In 1980, we excavated a small settlement southwest of Jerusalem known as Khirbet er-Ras. Our interest in terraces had been piqued at Mevasseret Yerushalayim. Now at Khirbet er-Ras we fully realized that both the terraces and buildings, as well as agricultural installations like wine and oil presses, cisterns, towers, water conduits, reservoirs, artificially-cut caves, and pathways were all part of a pre-planned farming unit—a complete ancient farm.

We concluded that a systematic survey of the rural areas surrounding ancient Jerusalem might well reveal the outlines of numerous farms representing the agricultural support complex for the urban center of ancient Jerusalem.

Beginning in 1981, four teams of archaeologists and surveyors undertook a survey within the municipal boundaries of present day Jerusalem.2 This survey discovered literally hundreds of carefully planned farm units and many other remains scattered around Jerusalem.

We would like to describe two farms—or farm units, as we call them—to emphasize their various elements. Then we shall make some comments about the relationship between this rural agricultural society and the urban center it supported.

The first farm is the one already referred to at Khirbet er-Ras. The farm unit covers an area of about 4.5 acres and was originally built sometime between the eighth and sixth centuries B.C., the latter part of Iron Age II.3

An aerial photograph taken during the British Mandate in Palestine helped enormously in plotting the farm. This photograph enabled us to locate most of the farm features and guided our measurements in the field.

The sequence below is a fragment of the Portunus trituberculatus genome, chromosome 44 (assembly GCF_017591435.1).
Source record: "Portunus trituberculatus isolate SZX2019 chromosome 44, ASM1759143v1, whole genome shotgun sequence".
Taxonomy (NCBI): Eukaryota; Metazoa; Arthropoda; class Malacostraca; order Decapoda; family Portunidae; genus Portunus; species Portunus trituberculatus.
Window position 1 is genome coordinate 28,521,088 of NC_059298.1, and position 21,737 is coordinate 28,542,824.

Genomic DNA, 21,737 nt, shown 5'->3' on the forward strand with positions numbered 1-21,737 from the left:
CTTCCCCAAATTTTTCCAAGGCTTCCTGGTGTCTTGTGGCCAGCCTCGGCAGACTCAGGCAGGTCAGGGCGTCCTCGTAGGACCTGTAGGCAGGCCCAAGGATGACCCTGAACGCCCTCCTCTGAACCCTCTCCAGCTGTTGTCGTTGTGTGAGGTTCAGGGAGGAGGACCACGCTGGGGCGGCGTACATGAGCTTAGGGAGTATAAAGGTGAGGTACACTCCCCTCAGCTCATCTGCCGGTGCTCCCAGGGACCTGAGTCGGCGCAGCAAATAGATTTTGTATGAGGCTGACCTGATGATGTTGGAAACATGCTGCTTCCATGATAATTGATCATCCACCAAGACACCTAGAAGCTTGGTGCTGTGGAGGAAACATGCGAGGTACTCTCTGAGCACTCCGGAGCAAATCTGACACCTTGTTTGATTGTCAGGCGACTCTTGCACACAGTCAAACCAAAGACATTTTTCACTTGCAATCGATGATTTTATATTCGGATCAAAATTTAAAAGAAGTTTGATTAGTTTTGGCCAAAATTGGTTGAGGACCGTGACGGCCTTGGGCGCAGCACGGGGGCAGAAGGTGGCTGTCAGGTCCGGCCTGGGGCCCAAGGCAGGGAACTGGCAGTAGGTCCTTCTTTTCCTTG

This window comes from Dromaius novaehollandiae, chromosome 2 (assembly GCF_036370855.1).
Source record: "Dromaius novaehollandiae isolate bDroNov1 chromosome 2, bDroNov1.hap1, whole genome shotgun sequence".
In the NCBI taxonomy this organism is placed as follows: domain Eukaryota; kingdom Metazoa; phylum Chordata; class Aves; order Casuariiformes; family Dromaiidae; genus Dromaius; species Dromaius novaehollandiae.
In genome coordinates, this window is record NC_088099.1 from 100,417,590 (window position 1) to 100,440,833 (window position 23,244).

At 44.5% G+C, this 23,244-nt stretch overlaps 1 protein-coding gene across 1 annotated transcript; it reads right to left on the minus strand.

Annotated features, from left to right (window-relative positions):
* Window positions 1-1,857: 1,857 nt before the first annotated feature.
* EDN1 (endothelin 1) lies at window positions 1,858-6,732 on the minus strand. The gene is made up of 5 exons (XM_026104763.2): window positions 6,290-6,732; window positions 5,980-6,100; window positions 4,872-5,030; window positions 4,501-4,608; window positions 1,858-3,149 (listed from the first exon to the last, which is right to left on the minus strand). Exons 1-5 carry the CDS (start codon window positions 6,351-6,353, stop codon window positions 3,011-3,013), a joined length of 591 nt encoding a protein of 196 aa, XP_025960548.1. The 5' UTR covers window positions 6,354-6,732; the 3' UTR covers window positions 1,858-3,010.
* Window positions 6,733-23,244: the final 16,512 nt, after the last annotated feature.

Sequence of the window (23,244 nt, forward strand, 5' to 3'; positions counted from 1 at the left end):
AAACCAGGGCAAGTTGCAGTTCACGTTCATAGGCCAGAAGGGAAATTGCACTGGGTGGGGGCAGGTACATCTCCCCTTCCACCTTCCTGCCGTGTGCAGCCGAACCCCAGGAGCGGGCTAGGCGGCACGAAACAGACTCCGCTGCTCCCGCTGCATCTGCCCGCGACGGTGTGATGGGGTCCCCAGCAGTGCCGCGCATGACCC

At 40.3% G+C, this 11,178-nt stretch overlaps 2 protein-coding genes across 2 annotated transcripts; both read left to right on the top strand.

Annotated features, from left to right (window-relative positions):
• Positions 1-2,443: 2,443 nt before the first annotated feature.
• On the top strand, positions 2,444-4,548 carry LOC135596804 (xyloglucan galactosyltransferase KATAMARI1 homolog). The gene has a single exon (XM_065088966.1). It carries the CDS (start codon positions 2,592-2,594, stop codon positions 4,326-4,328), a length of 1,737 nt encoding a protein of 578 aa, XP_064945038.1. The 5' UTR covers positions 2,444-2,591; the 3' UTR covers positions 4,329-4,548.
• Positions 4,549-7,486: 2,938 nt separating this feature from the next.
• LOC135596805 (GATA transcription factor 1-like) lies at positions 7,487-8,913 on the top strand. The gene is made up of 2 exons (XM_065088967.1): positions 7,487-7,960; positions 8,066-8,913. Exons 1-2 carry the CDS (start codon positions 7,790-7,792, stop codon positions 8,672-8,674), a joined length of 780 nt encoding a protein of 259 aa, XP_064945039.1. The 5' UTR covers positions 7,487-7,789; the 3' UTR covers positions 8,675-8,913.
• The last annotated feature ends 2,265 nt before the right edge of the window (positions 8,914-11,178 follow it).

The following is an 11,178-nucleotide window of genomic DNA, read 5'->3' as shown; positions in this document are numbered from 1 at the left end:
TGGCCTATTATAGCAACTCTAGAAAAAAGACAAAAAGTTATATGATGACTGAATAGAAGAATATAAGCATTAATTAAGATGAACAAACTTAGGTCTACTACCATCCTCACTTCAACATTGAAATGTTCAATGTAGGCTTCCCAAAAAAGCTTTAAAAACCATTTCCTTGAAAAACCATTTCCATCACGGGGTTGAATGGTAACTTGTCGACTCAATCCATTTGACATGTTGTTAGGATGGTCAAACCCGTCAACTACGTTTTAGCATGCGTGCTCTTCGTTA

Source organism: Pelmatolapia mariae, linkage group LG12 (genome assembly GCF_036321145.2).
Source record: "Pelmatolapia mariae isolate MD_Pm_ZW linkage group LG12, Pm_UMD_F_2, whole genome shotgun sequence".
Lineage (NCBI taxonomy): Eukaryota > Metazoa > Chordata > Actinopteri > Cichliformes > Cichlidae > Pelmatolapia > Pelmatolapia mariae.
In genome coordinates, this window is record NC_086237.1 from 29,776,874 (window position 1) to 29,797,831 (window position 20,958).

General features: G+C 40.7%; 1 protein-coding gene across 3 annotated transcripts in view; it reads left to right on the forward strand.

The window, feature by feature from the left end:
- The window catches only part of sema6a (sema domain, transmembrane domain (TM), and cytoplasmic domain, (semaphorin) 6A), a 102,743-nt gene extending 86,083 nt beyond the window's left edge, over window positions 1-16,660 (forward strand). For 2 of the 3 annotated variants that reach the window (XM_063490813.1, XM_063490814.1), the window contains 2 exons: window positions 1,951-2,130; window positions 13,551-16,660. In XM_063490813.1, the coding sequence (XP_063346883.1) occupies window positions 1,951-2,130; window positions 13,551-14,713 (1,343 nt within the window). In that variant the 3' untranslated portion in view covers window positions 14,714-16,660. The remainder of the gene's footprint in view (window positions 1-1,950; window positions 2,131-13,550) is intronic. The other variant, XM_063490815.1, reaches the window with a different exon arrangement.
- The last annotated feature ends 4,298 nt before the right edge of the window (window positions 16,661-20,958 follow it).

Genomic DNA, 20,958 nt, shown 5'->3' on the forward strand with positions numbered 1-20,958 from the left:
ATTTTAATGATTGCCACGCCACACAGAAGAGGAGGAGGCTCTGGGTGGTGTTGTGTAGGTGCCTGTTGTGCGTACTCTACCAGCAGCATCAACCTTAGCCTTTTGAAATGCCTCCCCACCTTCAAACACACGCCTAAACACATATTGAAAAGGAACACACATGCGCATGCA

The farm unit consisted of an area of built terraces, surrounded by an enclosure wall (the enclosure wall prevented animals from destroying the growing crops); a fenced alleyway; houses; agricultural installations; and additional enclosed areas which probably served as corrals for animals.

The central feature of the farm was a large Israelite “four-room” house measuring 42 × 32 feet. It consisted of three parallel “long” rooms (one of which was partitioned into three smaller rooms) and, perpendicular to the three “long” rooms, a “broad” room at the back.

This “four-room” plan was the dominant architectural design for houses in both Judah and Israel during the entire Iron Age (1200 B.C.–586 B.C.) Some of the rooms in the Khirbet er-Ras farmhouse even had well-preserved paved floors. A row of four monolithic stone pillars nearly five feet high were found inside the house. Three of these pillars were standing in situ. A fourth was lying nearby. Originally the pillars provided an open wall between two of the long rooms, one of which probably served as an open unroofed courtyard. In front of the house was a large paved area which provided the house with another courtyard.

Although the house had been lived in between the eighth and sixth centuries B.C., as mentioned, evidence of an earlier building was found beneath the courtyard in front of the house. The house also appears to have been briefly occupied sometime during the Second Temple period. In more recent times, a small circular structure was built above the house.